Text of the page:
Rutland v. State, 639 S.E.2d 628 (GA Ct. App. 2006)




282 Ga. App. 728; 639 S.E.2d 628; 2006 Ga. App. LEXIS 1517; 2006 Fulton County D. Rep. 3866

December 5, 2006, Decided

Thomas R. Mondelli, for appellant.
Carmen D. Smith, Solicitor-General, R. Leon Benham, Assistant Solicitor-General, for appellee.

PHIPPS, Judge. Ruffin, C. J., and Smith, P. J., concur.


PHIPPS, Judge.

Geraldine Rutland was charged with driving with an unlawful blood alcohol concentration, driving under the influence of alcohol to the extent that it was less safe for her to drive, reckless driving, failure to maintain lane, and operating a vehicle without proof of insurance. After the trial court granted her motion to suppress the results of a state-administered blood alcohol test, the per se DUI charge was dismissed. At a jury trial, she was found guilty of the less-safe DUI charge and reckless driving and found not guilty of the no insurance charge and failure to maintain lane. Following the denial of her motion for new trial, she appeals her convictions. She challenges the sufficiency of the evidence and charges the trial court with error in refusing to give her request to instruct the jury on the defense of accident. Finding merit in neither claim of error, we affirm.

The state’s evidence showed that on the evening of July 31, 2003, Rutland and her husband had eaten at a Mexican restaurant where they had consumed alcoholic beverages. At about 8:00 p.m., they left the restaurant in a large SUV driven by Rutland. A motorist in front of Rutland testified that Rutland was driving so erratically that he became afraid that she was going to hit him and pulled his car to the side of the road to let her pass. More specifically, this witness testified that Rutland was driving so close to him that, when looking in his rearview mirror, he could see nothing but the SUV’s headlights; he explained that he pulled his car over to let her pass, because she was “driving kind of crazy.” At about that time, Rutland’s SUV crossed over two lanes of traffic, struck the curb, spun back into the northbound lanes of the highway, and hit a car transporting a family. The father, Michael Schiele, testified that he saw the SUV coming toward him spinning around like a baseball bat and that the only thing he could do in an unsuccessful attempt to avoid the collision was to move his car over a little to the right. The father and his two sons, who were sitting in the rear of the car, were seriously injured and had to be hospitalized.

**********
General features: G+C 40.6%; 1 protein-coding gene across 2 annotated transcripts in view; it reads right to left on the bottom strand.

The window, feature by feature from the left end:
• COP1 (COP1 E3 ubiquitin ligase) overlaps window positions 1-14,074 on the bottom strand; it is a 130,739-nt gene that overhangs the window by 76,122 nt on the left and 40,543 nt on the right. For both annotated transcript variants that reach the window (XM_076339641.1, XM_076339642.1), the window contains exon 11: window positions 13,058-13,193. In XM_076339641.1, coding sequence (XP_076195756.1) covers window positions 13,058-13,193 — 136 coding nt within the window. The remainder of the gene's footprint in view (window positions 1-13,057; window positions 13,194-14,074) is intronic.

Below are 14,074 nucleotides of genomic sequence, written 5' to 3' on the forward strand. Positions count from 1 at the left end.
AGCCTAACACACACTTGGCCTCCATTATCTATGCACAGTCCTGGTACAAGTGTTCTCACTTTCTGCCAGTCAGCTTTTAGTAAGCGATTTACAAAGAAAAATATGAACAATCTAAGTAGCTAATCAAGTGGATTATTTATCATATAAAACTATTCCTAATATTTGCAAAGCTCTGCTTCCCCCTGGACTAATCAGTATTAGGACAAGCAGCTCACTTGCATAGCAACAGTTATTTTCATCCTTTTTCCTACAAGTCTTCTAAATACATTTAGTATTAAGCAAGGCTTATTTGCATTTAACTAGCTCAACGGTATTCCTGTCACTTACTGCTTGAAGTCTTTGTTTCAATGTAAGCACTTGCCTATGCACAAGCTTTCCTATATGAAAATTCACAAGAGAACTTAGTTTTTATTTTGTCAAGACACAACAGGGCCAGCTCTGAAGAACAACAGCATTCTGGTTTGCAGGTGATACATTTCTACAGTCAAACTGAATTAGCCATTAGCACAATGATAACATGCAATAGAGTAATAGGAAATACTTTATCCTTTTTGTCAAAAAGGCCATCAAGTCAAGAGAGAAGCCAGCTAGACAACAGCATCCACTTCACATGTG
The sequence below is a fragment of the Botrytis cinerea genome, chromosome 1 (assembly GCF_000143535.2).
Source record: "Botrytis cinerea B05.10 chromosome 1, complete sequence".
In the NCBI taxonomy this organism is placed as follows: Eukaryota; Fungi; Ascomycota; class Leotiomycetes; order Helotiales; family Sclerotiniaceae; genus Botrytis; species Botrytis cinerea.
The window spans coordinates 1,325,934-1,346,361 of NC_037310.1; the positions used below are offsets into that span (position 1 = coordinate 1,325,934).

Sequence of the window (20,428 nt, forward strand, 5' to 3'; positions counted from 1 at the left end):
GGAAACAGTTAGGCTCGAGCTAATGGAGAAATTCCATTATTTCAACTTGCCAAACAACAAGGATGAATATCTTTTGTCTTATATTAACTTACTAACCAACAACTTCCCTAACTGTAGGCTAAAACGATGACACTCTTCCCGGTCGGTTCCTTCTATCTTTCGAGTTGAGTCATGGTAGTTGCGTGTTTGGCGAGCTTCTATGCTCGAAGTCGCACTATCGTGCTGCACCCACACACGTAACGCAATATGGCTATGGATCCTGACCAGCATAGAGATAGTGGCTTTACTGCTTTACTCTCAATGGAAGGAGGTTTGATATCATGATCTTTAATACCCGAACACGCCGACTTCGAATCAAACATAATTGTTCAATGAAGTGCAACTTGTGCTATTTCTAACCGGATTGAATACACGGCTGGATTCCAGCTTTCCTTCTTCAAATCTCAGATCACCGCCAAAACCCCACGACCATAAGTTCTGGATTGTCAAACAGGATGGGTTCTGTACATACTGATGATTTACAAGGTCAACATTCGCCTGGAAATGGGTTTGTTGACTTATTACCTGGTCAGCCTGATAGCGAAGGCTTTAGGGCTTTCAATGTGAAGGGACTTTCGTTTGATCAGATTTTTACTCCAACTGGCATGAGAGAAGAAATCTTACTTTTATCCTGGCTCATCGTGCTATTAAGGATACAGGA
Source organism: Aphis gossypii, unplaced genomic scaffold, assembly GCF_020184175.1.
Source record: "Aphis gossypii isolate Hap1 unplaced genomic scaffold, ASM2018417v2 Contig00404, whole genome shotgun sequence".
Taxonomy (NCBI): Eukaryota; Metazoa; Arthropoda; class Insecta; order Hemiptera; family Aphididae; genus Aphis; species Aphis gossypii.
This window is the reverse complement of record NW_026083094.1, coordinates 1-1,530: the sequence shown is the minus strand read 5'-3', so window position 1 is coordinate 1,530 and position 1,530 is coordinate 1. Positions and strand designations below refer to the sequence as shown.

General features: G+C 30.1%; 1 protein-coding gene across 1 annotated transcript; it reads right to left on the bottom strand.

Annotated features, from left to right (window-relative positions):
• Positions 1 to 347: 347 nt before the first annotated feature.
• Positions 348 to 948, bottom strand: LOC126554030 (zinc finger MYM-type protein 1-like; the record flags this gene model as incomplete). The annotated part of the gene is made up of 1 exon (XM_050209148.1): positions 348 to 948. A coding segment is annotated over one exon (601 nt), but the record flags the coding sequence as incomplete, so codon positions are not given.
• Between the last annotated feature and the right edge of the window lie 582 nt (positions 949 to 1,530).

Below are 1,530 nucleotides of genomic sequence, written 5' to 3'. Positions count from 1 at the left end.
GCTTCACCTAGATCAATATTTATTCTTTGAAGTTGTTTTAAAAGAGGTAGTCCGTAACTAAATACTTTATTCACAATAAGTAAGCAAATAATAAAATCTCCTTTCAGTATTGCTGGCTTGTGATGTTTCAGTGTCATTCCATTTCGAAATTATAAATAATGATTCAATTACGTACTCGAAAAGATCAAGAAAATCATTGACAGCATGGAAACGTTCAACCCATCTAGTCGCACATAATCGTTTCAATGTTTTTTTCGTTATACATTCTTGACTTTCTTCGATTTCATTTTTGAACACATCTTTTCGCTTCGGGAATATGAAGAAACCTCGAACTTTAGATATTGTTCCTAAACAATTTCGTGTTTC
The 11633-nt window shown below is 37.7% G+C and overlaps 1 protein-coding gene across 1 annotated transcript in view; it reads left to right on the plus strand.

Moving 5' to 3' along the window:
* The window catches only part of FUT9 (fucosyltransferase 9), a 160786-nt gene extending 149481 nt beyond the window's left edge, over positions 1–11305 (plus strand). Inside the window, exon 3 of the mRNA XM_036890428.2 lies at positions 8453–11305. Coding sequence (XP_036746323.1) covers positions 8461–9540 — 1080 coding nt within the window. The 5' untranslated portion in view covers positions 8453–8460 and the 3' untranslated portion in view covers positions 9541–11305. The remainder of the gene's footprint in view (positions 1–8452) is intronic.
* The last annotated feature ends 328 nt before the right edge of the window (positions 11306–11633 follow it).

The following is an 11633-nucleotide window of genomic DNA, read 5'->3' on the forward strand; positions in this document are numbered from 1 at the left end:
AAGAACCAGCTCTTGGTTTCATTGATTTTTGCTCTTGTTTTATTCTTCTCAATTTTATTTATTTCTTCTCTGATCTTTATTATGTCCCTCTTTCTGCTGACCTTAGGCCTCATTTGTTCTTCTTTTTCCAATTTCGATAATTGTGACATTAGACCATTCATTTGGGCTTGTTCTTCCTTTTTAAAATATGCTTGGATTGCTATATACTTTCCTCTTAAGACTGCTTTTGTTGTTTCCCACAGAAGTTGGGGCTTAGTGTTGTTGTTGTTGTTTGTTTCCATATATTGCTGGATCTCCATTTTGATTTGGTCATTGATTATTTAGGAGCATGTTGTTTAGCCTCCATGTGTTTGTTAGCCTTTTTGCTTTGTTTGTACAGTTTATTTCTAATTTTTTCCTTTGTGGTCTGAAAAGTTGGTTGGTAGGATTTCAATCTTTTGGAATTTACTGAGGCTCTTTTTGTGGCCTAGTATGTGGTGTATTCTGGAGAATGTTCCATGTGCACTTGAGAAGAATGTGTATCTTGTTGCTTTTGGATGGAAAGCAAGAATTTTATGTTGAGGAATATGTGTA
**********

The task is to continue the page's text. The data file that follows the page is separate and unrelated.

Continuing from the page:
After the collision, Rutland exited her vehicle and began yelling obscenities. Bystanders became so upset with her that one of them, a security guard with experience in dealing with inebriated people, grabbed her and escorted her back to her vehicle. The security guard concluded that Rutland was extremely intoxicated based on her speech (described by another bystander as “blurry”), behavior (she was staggering), and a strong odor of alcoholic beverage emanating from her.

Rutland’s husband testified that Rutland had only drunk one beer that evening and that the SUV had spun out of control because it had begun to hydroplane without warning. Other evidence, however, authorized the jury to find that neither the conditions on the roadway at the time in question nor the condition of the tires on the SUV were such that the vehicle would have begun hydroplaning.

1. The trial court did not err in refusing to give Rutland’s request to instruct the jury on the defense of accident.